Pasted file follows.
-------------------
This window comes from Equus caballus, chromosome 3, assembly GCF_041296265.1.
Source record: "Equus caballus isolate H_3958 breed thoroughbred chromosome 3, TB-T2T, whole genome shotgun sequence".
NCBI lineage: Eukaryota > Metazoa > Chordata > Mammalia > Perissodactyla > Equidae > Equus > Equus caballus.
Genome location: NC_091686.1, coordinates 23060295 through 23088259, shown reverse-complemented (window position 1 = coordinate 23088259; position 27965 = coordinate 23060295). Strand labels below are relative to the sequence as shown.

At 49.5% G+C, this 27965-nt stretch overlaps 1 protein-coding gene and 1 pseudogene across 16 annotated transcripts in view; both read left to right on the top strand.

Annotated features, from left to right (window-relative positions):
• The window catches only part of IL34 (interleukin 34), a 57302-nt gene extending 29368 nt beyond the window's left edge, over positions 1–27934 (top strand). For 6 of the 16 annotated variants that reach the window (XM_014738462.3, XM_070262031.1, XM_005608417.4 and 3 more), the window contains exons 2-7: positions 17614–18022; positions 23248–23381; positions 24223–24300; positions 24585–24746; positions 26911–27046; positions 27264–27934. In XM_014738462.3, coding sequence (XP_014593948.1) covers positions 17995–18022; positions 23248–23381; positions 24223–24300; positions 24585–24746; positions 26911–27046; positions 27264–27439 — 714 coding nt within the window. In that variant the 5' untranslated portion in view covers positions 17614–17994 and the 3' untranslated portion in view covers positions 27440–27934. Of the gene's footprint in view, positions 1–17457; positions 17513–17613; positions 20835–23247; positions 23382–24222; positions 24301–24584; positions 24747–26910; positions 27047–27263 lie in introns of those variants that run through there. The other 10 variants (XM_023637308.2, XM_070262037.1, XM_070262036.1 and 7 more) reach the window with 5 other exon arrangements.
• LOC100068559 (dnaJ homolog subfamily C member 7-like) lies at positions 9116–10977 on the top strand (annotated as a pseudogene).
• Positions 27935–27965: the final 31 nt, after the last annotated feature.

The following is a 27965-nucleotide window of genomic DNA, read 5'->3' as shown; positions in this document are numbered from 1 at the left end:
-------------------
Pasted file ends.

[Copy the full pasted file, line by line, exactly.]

This window comes from Equus caballus, chromosome 3, assembly GCF_041296265.1.
Source record: "Equus caballus isolate H_3958 breed thoroughbred chromosome 3, TB-T2T, whole genome shotgun sequence".
NCBI lineage: Eukaryota > Metazoa > Chordata > Mammalia > Perissodactyla > Equidae > Equus > Equus caballus.
Genome location: NC_091686.1, coordinates 23060295 through 23088259, shown reverse-complemented (window position 1 = coordinate 23088259; position 27965 = coordinate 23060295). Strand labels below are relative to the sequence as shown.

At 49.5% G+C, this 27965-nt stretch overlaps 1 protein-coding gene and 1 pseudogene across 16 annotated transcripts in view; both read left to right on the top strand.

Annotated features, from left to right (window-relative positions):
• The window catches only part of IL34 (interleukin 34), a 57302-nt gene extending 29368 nt beyond the window's left edge, over positions 1–27934 (top strand). For 6 of the 16 annotated variants that reach the window (XM_014738462.3, XM_070262031.1, XM_005608417.4 and 3 more), the window contains exons 2-7: positions 17614–18022; positions 23248–23381; positions 24223–24300; positions 24585–24746; positions 26911–27046; positions 27264–27934. In XM_014738462.3, coding sequence (XP_014593948.1) covers positions 17995–18022; positions 23248–23381; positions 24223–24300; positions 24585–24746; positions 26911–27046; positions 27264–27439 — 714 coding nt within the window. In that variant the 5' untranslated portion in view covers positions 17614–17994 and the 3' untranslated portion in view covers positions 27440–27934. Of the gene's footprint in view, positions 1–17457; positions 17513–17613; positions 20835–23247; positions 23382–24222; positions 24301–24584; positions 24747–26910; positions 27047–27263 lie in introns of those variants that run through there. The other 10 variants (XM_023637308.2, XM_070262037.1, XM_070262036.1 and 7 more) reach the window with 5 other exon arrangements.
• LOC100068559 (dnaJ homolog subfamily C member 7-like) lies at positions 9116–10977 on the top strand (annotated as a pseudogene).
• Positions 27935–27965: the final 31 nt, after the last annotated feature.

The following is a 27965-nucleotide window of genomic DNA, read 5'->3' as shown; positions in this document are numbered from 1 at the left end: